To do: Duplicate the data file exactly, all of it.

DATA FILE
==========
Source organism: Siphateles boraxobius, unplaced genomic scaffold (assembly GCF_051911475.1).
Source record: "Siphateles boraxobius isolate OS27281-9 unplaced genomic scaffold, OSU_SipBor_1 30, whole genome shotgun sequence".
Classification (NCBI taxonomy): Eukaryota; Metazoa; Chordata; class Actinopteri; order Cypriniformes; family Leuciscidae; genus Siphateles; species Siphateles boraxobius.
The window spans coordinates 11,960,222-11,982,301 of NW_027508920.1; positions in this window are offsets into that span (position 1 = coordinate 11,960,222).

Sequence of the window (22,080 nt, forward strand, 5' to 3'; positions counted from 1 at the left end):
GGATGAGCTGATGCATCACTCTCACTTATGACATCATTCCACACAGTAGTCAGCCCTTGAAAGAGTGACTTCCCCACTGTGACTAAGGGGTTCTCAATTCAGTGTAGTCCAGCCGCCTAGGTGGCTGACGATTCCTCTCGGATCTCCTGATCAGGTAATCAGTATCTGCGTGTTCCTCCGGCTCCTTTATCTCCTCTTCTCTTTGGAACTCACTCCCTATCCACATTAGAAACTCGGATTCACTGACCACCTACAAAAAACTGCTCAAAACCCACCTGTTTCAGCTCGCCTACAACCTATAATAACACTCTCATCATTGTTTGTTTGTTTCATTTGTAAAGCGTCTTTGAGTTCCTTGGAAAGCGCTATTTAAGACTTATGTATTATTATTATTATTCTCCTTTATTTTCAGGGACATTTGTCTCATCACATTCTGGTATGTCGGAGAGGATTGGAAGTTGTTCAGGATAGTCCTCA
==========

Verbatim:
Source organism: Siphateles boraxobius, unplaced genomic scaffold (assembly GCF_051911475.1).
Source record: "Siphateles boraxobius isolate OS27281-9 unplaced genomic scaffold, OSU_SipBor_1 30, whole genome shotgun sequence".
Classification (NCBI taxonomy): Eukaryota; Metazoa; Chordata; class Actinopteri; order Cypriniformes; family Leuciscidae; genus Siphateles; species Siphateles boraxobius.
The window spans coordinates 11,960,222-11,982,301 of NW_027508920.1; positions in this window are offsets into that span (position 1 = coordinate 11,960,222).

Sequence of the window (22,080 nt, forward strand, 5' to 3'; positions counted from 1 at the left end):
GGATGAGCTGATGCATCACTCTCACTTATGACATCATTCCACACAGTAGTCAGCCCTTGAAAGAGTGACTTCCCCACTGTGACTAAGGGGTTCTCAATTCAGTGTAGTCCAGCCGCCTAGGTGGCTGACGATTCCTCTCGGATCTCCTGATCAGGTAATCAGTATCTGCGTGTTCCTCCGGCTCCTTTATCTCCTCTTCTCTTTGGAACTCACTCCCTATCCACATTAGAAACTCGGATTCACTGACCACCTACAAAAAACTGCTCAAAACCCACCTGTTTCAGCTCGCCTACAACCTATAATAACACTCTCATCATTGTTTGTTTGTTTCATTTGTAAAGCGTCTTTGAGTTCCTTGGAAAGCGCTATTTAAGACTTATGTATTATTATTATTATTCTCCTTTATTTTCAGGGACATTTGTCTCATCACATTCTGGTATGTCGGAGAGGATTGGAAGTTGTTCAGGATAGTCCTCA